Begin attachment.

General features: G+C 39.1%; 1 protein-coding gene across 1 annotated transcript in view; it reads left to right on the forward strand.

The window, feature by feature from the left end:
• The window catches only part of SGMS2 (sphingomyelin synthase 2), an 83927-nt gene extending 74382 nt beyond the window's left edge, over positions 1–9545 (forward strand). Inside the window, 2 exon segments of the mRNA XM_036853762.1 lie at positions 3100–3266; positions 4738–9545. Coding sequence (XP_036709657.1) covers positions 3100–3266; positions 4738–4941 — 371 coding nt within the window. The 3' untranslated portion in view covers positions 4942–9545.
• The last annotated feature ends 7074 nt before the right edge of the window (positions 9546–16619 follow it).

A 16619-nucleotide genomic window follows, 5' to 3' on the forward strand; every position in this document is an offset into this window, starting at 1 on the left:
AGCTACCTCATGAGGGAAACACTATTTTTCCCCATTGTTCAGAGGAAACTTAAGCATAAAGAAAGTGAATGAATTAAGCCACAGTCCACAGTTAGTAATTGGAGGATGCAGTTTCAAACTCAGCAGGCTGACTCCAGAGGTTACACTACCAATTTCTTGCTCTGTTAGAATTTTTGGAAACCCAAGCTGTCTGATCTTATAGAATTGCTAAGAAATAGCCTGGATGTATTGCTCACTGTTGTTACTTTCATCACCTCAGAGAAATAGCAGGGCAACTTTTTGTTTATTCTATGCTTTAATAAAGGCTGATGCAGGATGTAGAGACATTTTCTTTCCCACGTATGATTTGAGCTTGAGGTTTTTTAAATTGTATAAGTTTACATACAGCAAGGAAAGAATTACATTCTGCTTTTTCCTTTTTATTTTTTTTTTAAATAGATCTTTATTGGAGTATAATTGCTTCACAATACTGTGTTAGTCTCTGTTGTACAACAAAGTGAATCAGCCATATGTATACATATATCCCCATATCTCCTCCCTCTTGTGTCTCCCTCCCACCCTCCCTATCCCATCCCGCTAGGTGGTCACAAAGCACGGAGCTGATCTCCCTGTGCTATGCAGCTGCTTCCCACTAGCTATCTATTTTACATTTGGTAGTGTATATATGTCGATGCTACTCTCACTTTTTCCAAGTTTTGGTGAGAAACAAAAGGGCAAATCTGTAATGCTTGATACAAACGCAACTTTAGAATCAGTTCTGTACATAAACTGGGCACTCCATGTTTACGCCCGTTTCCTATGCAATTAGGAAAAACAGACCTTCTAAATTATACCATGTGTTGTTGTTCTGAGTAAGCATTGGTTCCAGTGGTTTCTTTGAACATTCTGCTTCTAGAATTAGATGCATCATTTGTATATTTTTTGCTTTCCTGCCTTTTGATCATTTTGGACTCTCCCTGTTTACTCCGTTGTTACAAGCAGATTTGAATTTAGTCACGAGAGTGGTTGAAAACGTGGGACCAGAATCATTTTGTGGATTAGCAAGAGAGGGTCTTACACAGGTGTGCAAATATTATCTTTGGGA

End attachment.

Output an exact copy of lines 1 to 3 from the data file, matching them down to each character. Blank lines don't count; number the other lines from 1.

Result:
General features: G+C 39.1%; 1 protein-coding gene across 1 annotated transcript in view; it reads left to right on the forward strand.

The window, feature by feature from the left end:
• The window catches only part of SGMS2 (sphingomyelin synthase 2), an 83927-nt gene extending 74382 nt beyond the window's left edge, over positions 1–9545 (forward strand). Inside the window, 2 exon segments of the mRNA XM_036853762.1 lie at positions 3100–3266; positions 4738–9545. Coding sequence (XP_036709657.1) covers positions 3100–3266; positions 4738–4941 — 371 coding nt within the window. The 3' untranslated portion in view covers positions 4942–9545.